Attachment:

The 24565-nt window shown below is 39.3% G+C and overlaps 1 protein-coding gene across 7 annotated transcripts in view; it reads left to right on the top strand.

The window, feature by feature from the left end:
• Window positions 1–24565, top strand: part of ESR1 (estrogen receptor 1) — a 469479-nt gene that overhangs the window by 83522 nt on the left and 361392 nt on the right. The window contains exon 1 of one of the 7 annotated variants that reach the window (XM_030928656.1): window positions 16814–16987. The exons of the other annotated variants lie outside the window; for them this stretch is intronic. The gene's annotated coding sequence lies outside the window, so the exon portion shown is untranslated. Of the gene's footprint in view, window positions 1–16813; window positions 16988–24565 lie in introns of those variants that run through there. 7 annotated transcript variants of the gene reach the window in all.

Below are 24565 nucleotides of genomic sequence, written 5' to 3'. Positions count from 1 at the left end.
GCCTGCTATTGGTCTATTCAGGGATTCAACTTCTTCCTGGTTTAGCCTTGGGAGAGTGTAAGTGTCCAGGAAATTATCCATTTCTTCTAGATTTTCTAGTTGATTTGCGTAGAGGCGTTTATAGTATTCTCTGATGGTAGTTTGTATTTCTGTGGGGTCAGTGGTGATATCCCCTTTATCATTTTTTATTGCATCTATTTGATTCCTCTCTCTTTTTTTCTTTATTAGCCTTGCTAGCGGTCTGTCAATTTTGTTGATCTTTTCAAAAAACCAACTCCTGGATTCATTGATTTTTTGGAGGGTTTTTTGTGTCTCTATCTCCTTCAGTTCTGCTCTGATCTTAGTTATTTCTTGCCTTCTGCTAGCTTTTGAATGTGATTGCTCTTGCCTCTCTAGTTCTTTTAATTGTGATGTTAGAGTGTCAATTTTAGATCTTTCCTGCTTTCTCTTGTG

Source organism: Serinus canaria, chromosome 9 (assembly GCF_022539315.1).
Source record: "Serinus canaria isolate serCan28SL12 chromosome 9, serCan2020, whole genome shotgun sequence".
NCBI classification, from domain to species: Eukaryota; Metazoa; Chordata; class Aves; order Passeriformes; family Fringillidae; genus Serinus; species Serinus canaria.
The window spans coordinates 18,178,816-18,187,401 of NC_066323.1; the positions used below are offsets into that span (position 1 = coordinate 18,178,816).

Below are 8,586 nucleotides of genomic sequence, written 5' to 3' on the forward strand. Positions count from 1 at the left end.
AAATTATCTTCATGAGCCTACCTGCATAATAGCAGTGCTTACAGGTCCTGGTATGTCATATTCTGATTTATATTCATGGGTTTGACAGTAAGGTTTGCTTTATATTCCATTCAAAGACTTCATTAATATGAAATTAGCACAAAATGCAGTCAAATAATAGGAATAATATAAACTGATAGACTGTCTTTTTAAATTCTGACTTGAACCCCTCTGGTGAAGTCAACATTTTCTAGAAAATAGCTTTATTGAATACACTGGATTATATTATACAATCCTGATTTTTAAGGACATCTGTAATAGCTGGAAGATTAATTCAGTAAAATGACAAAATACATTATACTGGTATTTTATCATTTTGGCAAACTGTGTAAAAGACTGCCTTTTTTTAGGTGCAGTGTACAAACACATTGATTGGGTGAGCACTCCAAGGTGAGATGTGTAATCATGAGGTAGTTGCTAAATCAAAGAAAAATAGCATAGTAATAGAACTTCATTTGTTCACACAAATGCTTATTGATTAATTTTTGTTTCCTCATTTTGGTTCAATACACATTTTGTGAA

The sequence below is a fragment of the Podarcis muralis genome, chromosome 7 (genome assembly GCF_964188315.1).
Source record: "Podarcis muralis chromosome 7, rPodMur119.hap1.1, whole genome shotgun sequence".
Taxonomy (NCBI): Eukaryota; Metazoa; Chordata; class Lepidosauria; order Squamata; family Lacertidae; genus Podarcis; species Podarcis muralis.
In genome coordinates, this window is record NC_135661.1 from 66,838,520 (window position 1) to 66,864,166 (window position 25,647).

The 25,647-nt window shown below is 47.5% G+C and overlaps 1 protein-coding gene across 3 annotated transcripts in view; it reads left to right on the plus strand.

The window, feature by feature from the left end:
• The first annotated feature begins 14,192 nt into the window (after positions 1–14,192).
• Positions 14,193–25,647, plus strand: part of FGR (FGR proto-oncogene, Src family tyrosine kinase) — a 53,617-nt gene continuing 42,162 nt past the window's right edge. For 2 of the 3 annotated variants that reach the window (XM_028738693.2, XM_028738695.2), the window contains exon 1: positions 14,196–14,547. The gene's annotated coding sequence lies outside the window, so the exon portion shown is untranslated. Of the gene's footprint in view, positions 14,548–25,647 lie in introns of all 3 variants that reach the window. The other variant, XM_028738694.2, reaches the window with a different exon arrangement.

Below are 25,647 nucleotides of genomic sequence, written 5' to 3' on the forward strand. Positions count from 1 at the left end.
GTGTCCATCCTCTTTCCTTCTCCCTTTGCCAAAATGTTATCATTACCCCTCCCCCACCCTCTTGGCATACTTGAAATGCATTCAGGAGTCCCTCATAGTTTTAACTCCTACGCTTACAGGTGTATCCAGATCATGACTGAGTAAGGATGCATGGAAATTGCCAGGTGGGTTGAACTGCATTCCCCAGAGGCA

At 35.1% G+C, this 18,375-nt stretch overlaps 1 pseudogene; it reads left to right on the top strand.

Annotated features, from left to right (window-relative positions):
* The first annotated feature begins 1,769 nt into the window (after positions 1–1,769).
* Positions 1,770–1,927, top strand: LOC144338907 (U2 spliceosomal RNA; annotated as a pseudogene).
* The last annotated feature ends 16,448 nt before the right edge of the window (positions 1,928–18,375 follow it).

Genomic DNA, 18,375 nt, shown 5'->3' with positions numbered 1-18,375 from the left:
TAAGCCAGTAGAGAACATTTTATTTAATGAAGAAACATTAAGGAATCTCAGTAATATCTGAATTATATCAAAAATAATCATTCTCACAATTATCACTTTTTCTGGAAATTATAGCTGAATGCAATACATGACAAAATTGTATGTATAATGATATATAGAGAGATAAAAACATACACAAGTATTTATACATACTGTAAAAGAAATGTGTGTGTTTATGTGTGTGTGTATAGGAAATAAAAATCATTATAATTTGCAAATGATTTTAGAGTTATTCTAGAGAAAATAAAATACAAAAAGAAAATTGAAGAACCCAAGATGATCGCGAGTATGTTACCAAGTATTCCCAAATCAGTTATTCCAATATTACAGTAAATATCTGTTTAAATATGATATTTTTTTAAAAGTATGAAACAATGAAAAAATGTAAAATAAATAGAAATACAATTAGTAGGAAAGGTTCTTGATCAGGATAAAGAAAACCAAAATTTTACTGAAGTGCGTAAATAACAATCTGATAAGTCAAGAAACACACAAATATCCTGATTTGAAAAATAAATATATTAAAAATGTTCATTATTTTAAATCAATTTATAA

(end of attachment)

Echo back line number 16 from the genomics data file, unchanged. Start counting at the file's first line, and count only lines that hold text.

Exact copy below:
The 25,647-nt window shown below is 47.5% G+C and overlaps 1 protein-coding gene across 3 annotated transcripts in view; it reads left to right on the plus strand.